When we were kids, my brother and I used to play Monopoly with my grandfather. He always picked the boot token. Not coincidentally (at least to us) he always lost.
My brother and I gravitated towards what we considered the “power” pieces. The top hat. The racecar. The cannon. The Scottie dog, which looked like it belonged on the lap of somebody powerful and affluent, who fed it caviare and called it “sweetums.”
But my grandfather always saw himself as the work boot. If he had a reason, he never came out and explained it. We never got a lecture on the symbolism of Monopoly tokens, or how by choosing the top hat we were buying into a culture of winner-take-all capitalism. He just preferred the boot.
He also played like somebody who wasn’t all that interested in bankrupting his family with real estate investments. Which is crazy, because that’s the whole point of Monopoly. That’s like playing Candyland and not caring if you get the Ice Cream Sea card. Do you even want to get to Candy Castle, dude?
But he never seemed to care. He rarely invested in real estate or utility companies, opting instead to hold onto his tiny fake money because he was “saving for the future.” When he did buy property, he declined to charge us rent when we landed on his space.
“You’re playing this wrong!” we’d scream at him.
He’d just shrug. “I’ll be fine,” he said, counting his increasingly small stacks of cash.
I never made the connection between my grandfather’s Monopoly strategy and his personal life. But it was there. He was a fiercely liberal Democrat who wrote angry letters to The Nation when he felt they were leaning too far to the middle. He was a high school teacher with a salary just slightly more than a 7-11 employee, a proud union man, and a home fixer-upper whose idea of a great weekend involved ripping out drywall. He was the closest to a living embodiment of a Monopoly shoe token that I’ve ever encountered.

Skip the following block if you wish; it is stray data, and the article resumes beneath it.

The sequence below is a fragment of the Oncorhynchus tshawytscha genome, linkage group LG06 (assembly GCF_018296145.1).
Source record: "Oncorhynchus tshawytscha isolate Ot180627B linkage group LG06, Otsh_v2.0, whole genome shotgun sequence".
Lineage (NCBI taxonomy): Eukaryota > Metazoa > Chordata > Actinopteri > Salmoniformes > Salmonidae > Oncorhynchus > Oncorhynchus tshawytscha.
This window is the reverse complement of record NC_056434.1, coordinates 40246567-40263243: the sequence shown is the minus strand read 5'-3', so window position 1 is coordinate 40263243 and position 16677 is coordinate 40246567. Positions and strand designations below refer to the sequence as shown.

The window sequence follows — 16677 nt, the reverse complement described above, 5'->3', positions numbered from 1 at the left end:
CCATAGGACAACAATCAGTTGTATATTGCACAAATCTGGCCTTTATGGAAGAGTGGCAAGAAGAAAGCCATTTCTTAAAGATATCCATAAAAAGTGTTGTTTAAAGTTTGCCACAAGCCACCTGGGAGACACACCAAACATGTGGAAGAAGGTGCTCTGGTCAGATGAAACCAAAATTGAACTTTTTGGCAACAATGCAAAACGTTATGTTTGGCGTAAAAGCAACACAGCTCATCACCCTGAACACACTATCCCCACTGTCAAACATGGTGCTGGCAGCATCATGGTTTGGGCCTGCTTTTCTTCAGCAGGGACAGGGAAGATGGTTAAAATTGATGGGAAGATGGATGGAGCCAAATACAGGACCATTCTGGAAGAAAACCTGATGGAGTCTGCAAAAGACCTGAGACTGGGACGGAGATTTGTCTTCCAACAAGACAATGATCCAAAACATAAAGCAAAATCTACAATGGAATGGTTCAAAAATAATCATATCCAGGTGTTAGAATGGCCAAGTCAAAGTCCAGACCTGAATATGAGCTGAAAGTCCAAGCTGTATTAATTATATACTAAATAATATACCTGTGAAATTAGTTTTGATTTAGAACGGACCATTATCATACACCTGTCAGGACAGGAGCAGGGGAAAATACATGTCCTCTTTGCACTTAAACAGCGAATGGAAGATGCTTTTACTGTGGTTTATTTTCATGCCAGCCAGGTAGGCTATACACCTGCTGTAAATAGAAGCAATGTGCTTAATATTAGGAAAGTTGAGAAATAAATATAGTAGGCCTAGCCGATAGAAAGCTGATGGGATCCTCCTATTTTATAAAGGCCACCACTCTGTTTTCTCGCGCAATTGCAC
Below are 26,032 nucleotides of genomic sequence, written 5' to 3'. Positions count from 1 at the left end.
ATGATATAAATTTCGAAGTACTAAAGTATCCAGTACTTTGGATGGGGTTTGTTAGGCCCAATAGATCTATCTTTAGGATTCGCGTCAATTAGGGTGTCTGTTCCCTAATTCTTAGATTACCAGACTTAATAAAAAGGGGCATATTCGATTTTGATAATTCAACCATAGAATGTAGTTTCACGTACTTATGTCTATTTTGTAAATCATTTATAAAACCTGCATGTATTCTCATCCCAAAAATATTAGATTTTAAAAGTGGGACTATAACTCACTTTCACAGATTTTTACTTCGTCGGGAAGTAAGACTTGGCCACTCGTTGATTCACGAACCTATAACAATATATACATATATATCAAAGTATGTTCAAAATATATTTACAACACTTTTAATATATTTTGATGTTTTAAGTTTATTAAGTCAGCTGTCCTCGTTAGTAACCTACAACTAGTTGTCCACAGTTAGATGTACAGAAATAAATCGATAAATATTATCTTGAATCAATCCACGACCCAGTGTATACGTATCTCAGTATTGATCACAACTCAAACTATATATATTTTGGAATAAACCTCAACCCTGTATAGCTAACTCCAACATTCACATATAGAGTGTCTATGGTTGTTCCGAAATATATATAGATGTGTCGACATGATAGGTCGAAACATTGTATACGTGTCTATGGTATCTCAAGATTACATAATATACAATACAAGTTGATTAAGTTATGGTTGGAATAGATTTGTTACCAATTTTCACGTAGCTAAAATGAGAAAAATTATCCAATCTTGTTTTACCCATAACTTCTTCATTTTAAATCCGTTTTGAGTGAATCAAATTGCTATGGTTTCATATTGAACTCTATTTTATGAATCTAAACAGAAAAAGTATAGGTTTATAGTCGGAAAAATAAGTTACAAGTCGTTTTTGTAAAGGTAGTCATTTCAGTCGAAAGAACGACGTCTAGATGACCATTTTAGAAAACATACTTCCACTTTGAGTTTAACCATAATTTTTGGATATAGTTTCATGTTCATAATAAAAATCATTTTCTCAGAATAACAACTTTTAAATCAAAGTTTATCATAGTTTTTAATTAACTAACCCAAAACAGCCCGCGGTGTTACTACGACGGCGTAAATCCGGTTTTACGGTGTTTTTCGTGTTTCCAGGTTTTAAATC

I’ve never been able to play Monopoly without thinking of him, and feeling a little guilty when I don’t take the boot token. But that quandary is gone now, because the option of choosing that symbol is no longer on the table. As of today, the boot token is gone. Kaput. It sleeps with the fishes.
It all started this past January, when Hasbro—the toy-making behemoth that owns Monopoly—launched a campaign asking the public to vote on their favorite tokens for a new generation of the game. Four million people weighed in on 50 options, which included the classics, like the boot, top hat, and Scottie dog, and some amazingly awful new prospects, like a gramophone, monster truck, and bunny slippers.
Which is essentially like saying, what should be the emblem of the United States: The bald eagle, or a TMZ photo of Justin Bieber urinating in a restaurant mop bucket?
Seriously, Hasbro? A bunny slipper? That was an actual choice for an 82-year-old board game that we've all agreed without saying as much out loud is essentially capitalism role playing?
When the dust settled this morning, three tokens were gone —the boot, the thimble, and the wheelbarrow—and three new ones were introduced: a T-rex, a rubber ducky, and a penguin. Of course. Because nothing symbolizes the harsh reality of laissez faire economics like extinct reptiles, a child’s bath toy, and a waddling flightless bird.
If debating the “symbolism” of Monopoly tokens feels a little silly, you’d be right. But that doesn’t mean it’s not true. A cigar is sometimes just a cigar, to paraphrase Freud, but the miniature top hat in a board game about real estate and industrialism is absolutely an iconic Progressive Era financier.
“J.P. Morgan clearly inspired the creation of the game’s Monopoly Man character,” says Philip E. Orbanes, a board game designer and author of three books about Monopoly, including The Monopoly Companion. “His top hat was clearly seen as a symbol of wealth. The boot was, by contrast, representative of the working class.”
Hasbro more or less backs up this interpretation. Jonathan Berkowitz, a senior vice president of marketing for Hasbro Gaming, says the boot “was modeled after the working shoe of the 1930s, and we like to say that the top hat has been a staple in Mr. Monopoly’s wardrobe from the very beginning.” As for whether the tokens represent a class structure of extreme financial inequality, Berkowitz doesn’t offer much insight. “We enjoy the ‘folklore’ our fans have created around the iconic game,” he says.
Fans aren’t the only ones creating folklore in air quotes. The game’s official origin story is debatable, says journalist Mary Pilon, author of The Monopolists: Obsession, Fury, and the Scandal Behind the World's Favorite Board Game. “As Parker Brothers (the original creators of Monopoly) told the story for years and years and years, a man invented the game during the Great Depression while he was on the brink of destruction financially,” Pilon says. “He sells it to Parker Brothers, it becomes a huge hit and saves him and the company from ruin. It’s a great story, but it’s also not true.”